Honda v. Keays: A Landmark Case For Employment Rights

Last Friday the Supreme Court handed down its ruling on Honda v. Kevin Keays, 2008 SCC 39. Considered a watershed employment law case, Keays had no less than nine intervenors and has been the subject of much attention in both the legal community and the media. contributor Michael Lynk provided a useful analysis of the case in February that can be read here. At issue in Keays is whether a breach of human rights legislation should attract punitive damages in cases of wrongful dismissal.

Mr. Keays, an employee at Honda Canada Inc., was diagnosed with chronic fatigue syndrome and was placed in the company’s disability program. The program allowed him to miss work on the condition that he provide a doctor’s note confirming that his absences were related to his disability. Honda alleged, however, that as Mr. Keays’s absences became more frequent, his doctor’s notes grew cryptic, causing the company to suspect that the notes were not an independent assessment of Mr. Keays’s fitness to work.

Honda arranged for Mr. Keays to see a company-approved doctor but he refused, stating that Honda needed to first explain the purpose and methodology behind their request. Eventually Honda terminated Mr. Keays’s employment for failure to proceed with the medical assessment they had proposed and for failing to return to work.

Keays sued Honda for wrongful dismissal and the Ontario Superior Court awarded him fifteen months’ salary in lieu of notice and an additional nine months’ salary for Honda’s misconduct in the manner of dismissal. It also awarded him an unprecedented $500,000 in punitive damages – the largest in Canadian employment history – for Honda’s “high-handed and outrageous” behaviour in breaching the Ontario Human Rights Code. Although the Ontario Court of Appeal later reduced this sum to $100,000, observers have read both decisions as a sign that employers could be punished harshly for discrimination and failing to accommodate disabled employees. The Supreme Court holding, however, represents a defeat for employee and disability rights advocates, as the 7-2 majority threw out all punitive damages and reduced Keays’s award to the standard fifteen months’ salary given in lieu of notice.

Writing for the majority, Bastarache J. found “considerable duplication in the award of damages for conduct in dismissal and punitive damages,” and sought to clarify the difference between the two:

Damages for conduct in the manner of dismissal are compensatory; punitive damages are restricted to advertent wrongful acts that are so malicious and outrageous that they are deserving of punishment on their own. This distinction must guide judges in their analysis. (para. 62)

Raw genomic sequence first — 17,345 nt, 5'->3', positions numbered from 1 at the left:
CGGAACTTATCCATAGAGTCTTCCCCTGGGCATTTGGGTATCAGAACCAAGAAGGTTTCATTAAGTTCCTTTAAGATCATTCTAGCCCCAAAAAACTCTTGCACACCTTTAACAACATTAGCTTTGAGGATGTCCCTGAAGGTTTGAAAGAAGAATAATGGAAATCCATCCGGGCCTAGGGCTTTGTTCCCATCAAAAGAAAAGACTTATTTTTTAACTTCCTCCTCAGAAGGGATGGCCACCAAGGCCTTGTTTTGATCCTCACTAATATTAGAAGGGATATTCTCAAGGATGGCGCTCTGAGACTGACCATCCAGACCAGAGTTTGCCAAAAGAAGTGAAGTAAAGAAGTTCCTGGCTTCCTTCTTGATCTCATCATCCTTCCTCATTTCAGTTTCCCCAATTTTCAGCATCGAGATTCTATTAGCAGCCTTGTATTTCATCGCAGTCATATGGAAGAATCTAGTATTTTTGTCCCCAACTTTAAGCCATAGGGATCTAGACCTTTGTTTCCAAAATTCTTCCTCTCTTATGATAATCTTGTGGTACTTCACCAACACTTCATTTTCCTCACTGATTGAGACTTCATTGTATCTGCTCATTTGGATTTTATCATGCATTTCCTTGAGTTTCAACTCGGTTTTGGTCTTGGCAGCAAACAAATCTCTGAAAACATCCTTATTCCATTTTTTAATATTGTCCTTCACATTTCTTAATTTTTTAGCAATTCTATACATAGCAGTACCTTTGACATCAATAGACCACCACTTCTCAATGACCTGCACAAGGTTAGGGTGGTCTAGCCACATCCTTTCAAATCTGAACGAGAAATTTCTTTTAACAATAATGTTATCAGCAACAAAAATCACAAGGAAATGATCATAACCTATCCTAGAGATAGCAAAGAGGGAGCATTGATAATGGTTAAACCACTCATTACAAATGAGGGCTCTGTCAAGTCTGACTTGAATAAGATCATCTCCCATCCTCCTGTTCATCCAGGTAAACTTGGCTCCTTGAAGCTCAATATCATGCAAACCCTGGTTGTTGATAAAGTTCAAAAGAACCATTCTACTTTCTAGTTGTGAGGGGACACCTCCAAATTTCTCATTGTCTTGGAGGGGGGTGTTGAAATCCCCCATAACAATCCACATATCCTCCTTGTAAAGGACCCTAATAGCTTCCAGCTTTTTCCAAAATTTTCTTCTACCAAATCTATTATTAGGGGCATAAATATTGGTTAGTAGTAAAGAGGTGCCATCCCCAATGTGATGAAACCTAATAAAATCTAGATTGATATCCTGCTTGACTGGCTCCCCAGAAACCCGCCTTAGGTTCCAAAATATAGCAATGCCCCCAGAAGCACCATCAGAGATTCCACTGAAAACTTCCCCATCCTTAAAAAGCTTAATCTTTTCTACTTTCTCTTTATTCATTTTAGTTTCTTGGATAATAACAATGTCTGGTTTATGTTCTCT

Bastarache J. found that neither type of remedy applied to Keays. With regard to Honda’s conduct during termination and Keays’s subsequent mental aggravation, Bastarache held that any “damages attributable to conduct in the manner of dismissal are always to be awarded under the Hadley principle” of contract law (para. 59). Hence an employer is only liable for damages flowing from a wrongful dismissal that were in her reasonable contemplation, typically because she was acting in bad faith. Furthermore, “the normal distress and hurt feelings resulting from dismissal are not compensable” (para. 56). Bastarache J. concluded that, contrary to the trial judge’s findings, Honda did not act in bad faith and thus there was no reason to award damages for Honda’s conduct in dismissal.

More importantly, with regard to punitive damages the Court dismissed Keays’s argument that a separate tort of discrimination – argued unsuccessfully in Seneca College of Applied Arts and Technology v. Bhadauria, [1981] 2 S.C.R. 181 – should be reconsidered. Instead, the court held steadfastly to the Bhadauria precedent, which determined that “a plaintiff is precluded from pursuing a common law remedy when human rights legislation contains a comprehensive enforcement scheme for violations of its substantive terms” (para. 63). Tor the purposes of punitive damages, a wrongful dismissal amounting to a breach of the provincial human rights code does not constitute an actionable wrong per se. Instead, the presence of an independent actionable wrong is just one factor to consider when awarding punitive damages; just as important is evidence of extreme and malicious behaviour on the part of the employer. The majority did not believe Honda’s conduct was acutely vindictive or reprehensible enough to attract punitive damages.

LeBel J. and Fish J. partially dissented. They agreed with the law set out by the majority and that punitive damages were inapplicable here, but found that there was enough evidence to conclude that Honda was acting in bad faith. They also felt “it was not necessary…to preclude all common law actions based on all forms of discriminatory conduct,” thus inviting further future challenges to the Bhadauria ruling.

Although the Court’s decision in Keays greatly clarifies how damages should be assessed in cases of wrongful dismissal, the Court was silent on another pertinent issue (posed by Michael Lynk in the article previously referred) of the scope of the employer’s duty to accommodate an employee’s disability. As Honda did not challenge the trial court’s finding of wrongful dismissal, the Supreme Court focused solely on remedial concerns without revisiting the question of whether Honda made reasonable efforts in addressing Keays’s disability. It will therefore be difficult for advocates of disability rights to interpret Keays’s ultimate contribution to the employer’s duty to accommodate.

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